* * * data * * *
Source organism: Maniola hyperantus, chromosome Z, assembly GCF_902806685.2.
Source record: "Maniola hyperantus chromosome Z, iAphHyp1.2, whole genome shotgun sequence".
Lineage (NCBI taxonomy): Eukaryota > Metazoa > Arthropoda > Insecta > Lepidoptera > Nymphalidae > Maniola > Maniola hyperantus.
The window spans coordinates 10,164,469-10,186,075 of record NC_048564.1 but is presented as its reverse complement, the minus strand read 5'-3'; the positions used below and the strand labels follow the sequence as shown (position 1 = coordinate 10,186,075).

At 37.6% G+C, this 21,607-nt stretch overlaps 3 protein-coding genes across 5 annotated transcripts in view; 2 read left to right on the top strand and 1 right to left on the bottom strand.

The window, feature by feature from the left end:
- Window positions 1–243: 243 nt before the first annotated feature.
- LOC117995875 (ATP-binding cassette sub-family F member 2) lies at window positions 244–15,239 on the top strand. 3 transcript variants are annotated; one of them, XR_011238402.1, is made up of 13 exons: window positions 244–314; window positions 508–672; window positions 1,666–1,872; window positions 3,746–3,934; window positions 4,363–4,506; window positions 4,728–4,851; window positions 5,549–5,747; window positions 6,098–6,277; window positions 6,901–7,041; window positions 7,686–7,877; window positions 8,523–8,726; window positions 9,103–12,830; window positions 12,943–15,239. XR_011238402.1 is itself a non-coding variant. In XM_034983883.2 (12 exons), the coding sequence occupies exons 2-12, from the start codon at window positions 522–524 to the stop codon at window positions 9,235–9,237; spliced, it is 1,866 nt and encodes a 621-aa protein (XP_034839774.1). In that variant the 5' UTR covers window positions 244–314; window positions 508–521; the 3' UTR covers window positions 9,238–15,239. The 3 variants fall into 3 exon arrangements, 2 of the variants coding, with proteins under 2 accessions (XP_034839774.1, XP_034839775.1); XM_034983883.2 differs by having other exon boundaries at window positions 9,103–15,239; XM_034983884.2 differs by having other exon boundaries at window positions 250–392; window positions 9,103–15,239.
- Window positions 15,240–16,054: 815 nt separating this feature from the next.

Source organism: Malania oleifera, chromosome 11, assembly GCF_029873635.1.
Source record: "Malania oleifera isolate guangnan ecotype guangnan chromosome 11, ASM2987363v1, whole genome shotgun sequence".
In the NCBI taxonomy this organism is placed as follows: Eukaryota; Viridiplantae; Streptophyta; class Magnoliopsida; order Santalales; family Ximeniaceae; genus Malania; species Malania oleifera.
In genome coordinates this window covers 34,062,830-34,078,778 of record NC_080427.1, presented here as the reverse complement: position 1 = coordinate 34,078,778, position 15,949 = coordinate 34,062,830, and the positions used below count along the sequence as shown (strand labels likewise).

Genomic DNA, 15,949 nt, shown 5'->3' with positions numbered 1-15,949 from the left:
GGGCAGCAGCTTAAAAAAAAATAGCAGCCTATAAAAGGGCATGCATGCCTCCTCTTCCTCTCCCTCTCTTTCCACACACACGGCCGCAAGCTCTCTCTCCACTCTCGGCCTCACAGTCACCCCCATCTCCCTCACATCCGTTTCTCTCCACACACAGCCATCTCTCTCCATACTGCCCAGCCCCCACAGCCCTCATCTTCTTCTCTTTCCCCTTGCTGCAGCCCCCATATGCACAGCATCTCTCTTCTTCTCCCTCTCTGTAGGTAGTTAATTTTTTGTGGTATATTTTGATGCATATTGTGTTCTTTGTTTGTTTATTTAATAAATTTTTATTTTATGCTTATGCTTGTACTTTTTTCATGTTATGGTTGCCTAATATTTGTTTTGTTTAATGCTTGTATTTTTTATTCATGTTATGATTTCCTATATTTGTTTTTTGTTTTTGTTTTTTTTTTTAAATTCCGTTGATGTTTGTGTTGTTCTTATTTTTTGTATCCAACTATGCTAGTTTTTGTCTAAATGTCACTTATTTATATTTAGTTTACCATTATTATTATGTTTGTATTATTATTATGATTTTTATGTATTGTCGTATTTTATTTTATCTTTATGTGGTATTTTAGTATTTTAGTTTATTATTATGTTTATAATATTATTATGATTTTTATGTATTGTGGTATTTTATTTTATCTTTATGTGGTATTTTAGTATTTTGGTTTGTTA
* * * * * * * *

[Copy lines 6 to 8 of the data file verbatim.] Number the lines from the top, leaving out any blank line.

The window, feature by feature from the left end:
- Window positions 1–243: 243 nt before the first annotated feature.
- LOC117995875 (ATP-binding cassette sub-family F member 2) lies at window positions 244–15,239 on the top strand. 3 transcript variants are annotated; one of them, XR_011238402.1, is made up of 13 exons: window positions 244–314; window positions 508–672; window positions 1,666–1,872; window positions 3,746–3,934; window positions 4,363–4,506; window positions 4,728–4,851; window positions 5,549–5,747; window positions 6,098–6,277; window positions 6,901–7,041; window positions 7,686–7,877; window positions 8,523–8,726; window positions 9,103–12,830; window positions 12,943–15,239. XR_011238402.1 is itself a non-coding variant. In XM_034983883.2 (12 exons), the coding sequence occupies exons 2-12, from the start codon at window positions 522–524 to the stop codon at window positions 9,235–9,237; spliced, it is 1,866 nt and encodes a 621-aa protein (XP_034839774.1). In that variant the 5' UTR covers window positions 244–314; window positions 508–521; the 3' UTR covers window positions 9,238–15,239. The 3 variants fall into 3 exon arrangements, 2 of the variants coding, with proteins under 2 accessions (XP_034839774.1, XP_034839775.1); XM_034983883.2 differs by having other exon boundaries at window positions 9,103–15,239; XM_034983884.2 differs by having other exon boundaries at window positions 250–392; window positions 9,103–15,239.